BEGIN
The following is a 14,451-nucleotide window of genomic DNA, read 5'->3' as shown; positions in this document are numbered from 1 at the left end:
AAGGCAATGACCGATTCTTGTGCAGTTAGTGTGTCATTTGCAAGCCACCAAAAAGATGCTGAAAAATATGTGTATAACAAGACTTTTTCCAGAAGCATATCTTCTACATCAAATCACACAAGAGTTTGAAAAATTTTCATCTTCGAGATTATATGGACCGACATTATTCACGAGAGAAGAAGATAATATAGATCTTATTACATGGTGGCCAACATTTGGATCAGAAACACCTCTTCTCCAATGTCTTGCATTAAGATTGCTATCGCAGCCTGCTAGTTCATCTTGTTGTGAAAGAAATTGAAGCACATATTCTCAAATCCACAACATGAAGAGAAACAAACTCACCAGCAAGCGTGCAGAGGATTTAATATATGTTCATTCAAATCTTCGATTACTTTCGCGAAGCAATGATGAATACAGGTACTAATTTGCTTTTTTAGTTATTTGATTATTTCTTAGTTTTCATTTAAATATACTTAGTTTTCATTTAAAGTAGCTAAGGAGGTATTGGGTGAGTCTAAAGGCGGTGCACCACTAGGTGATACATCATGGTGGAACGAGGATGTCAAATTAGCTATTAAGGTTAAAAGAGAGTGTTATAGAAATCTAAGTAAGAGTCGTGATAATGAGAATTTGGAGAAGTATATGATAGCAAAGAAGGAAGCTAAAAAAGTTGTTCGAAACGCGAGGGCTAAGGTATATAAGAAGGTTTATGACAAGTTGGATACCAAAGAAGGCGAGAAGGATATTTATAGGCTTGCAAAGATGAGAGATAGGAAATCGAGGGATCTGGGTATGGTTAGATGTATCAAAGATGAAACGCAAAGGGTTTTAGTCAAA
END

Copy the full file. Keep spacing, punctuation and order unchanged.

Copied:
The following is a 14,451-nucleotide window of genomic DNA, read 5'->3' as shown; positions in this document are numbered from 1 at the left end:
AAGGCAATGACCGATTCTTGTGCAGTTAGTGTGTCATTTGCAAGCCACCAAAAAGATGCTGAAAAATATGTGTATAACAAGACTTTTTCCAGAAGCATATCTTCTACATCAAATCACACAAGAGTTTGAAAAATTTTCATCTTCGAGATTATATGGACCGACATTATTCACGAGAGAAGAAGATAATATAGATCTTATTACATGGTGGCCAACATTTGGATCAGAAACACCTCTTCTCCAATGTCTTGCATTAAGATTGCTATCGCAGCCTGCTAGTTCATCTTGTTGTGAAAGAAATTGAAGCACATATTCTCAAATCCACAACATGAAGAGAAACAAACTCACCAGCAAGCGTGCAGAGGATTTAATATATGTTCATTCAAATCTTCGATTACTTTCGCGAAGCAATGATGAATACAGGTACTAATTTGCTTTTTTAGTTATTTGATTATTTCTTAGTTTTCATTTAAATATACTTAGTTTTCATTTAAAGTAGCTAAGGAGGTATTGGGTGAGTCTAAAGGCGGTGCACCACTAGGTGATACATCATGGTGGAACGAGGATGTCAAATTAGCTATTAAGGTTAAAAGAGAGTGTTATAGAAATCTAAGTAAGAGTCGTGATAATGAGAATTTGGAGAAGTATATGATAGCAAAGAAGGAAGCTAAAAAAGTTGTTCGAAACGCGAGGGCTAAGGTATATAAGAAGGTTTATGACAAGTTGGATACCAAAGAAGGCGAGAAGGATATTTATAGGCTTGCAAAGATGAGAGATAGGAAATCGAGGGATCTGGGTATGGTTAGATGTATCAAAGATGAAACGCAAAGGGTTTTAGTCAAA